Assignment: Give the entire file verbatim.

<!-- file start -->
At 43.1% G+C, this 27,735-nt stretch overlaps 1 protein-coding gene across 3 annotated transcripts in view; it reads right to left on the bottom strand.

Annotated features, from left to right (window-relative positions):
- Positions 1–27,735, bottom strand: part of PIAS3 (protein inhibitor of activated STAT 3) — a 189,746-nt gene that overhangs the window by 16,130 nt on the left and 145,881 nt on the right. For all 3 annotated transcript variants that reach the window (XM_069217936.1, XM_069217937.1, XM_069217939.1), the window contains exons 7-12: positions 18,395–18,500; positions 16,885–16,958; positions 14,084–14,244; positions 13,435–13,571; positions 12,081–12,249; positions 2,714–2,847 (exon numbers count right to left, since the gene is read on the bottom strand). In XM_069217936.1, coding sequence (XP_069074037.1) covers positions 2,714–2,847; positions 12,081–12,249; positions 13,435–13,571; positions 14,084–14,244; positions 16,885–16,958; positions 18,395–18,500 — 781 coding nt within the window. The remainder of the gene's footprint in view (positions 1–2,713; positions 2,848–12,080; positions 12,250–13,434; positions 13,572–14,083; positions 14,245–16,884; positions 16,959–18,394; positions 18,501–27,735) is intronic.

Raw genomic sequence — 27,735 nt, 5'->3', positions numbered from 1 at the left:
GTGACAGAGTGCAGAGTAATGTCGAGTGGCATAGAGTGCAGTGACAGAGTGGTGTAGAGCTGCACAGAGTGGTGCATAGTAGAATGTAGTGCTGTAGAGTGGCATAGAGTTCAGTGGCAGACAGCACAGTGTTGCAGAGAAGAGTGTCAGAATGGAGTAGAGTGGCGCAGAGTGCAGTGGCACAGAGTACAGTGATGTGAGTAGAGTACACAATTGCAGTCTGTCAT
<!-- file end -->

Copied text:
At 43.1% G+C, this 27,735-nt stretch overlaps 1 protein-coding gene across 3 annotated transcripts in view; it reads right to left on the bottom strand.

Annotated features, from left to right (window-relative positions):
- Positions 1–27,735, bottom strand: part of PIAS3 (protein inhibitor of activated STAT 3) — a 189,746-nt gene that overhangs the window by 16,130 nt on the left and 145,881 nt on the right. For all 3 annotated transcript variants that reach the window (XM_069217936.1, XM_069217937.1, XM_069217939.1), the window contains exons 7-12: positions 18,395–18,500; positions 16,885–16,958; positions 14,084–14,244; positions 13,435–13,571; positions 12,081–12,249; positions 2,714–2,847 (exon numbers count right to left, since the gene is read on the bottom strand). In XM_069217936.1, coding sequence (XP_069074037.1) covers positions 2,714–2,847; positions 12,081–12,249; positions 13,435–13,571; positions 14,084–14,244; positions 16,885–16,958; positions 18,395–18,500 — 781 coding nt within the window. The remainder of the gene's footprint in view (positions 1–2,713; positions 2,848–12,080; positions 12,250–13,434; positions 13,572–14,083; positions 14,245–16,884; positions 16,959–18,394; positions 18,501–27,735) is intronic.

Raw genomic sequence — 27,735 nt, 5'->3', positions numbered from 1 at the left:
GTGACAGAGTGCAGAGTAATGTCGAGTGGCATAGAGTGCAGTGACAGAGTGGTGTAGAGCTGCACAGAGTGGTGCATAGTAGAATGTAGTGCTGTAGAGTGGCATAGAGTTCAGTGGCAGACAGCACAGTGTTGCAGAGAAGAGTGTCAGAATGGAGTAGAGTGGCGCAGAGTGCAGTGGCACAGAGTACAGTGATGTGAGTAGAGTACACAATTGCAGTCTGTCAT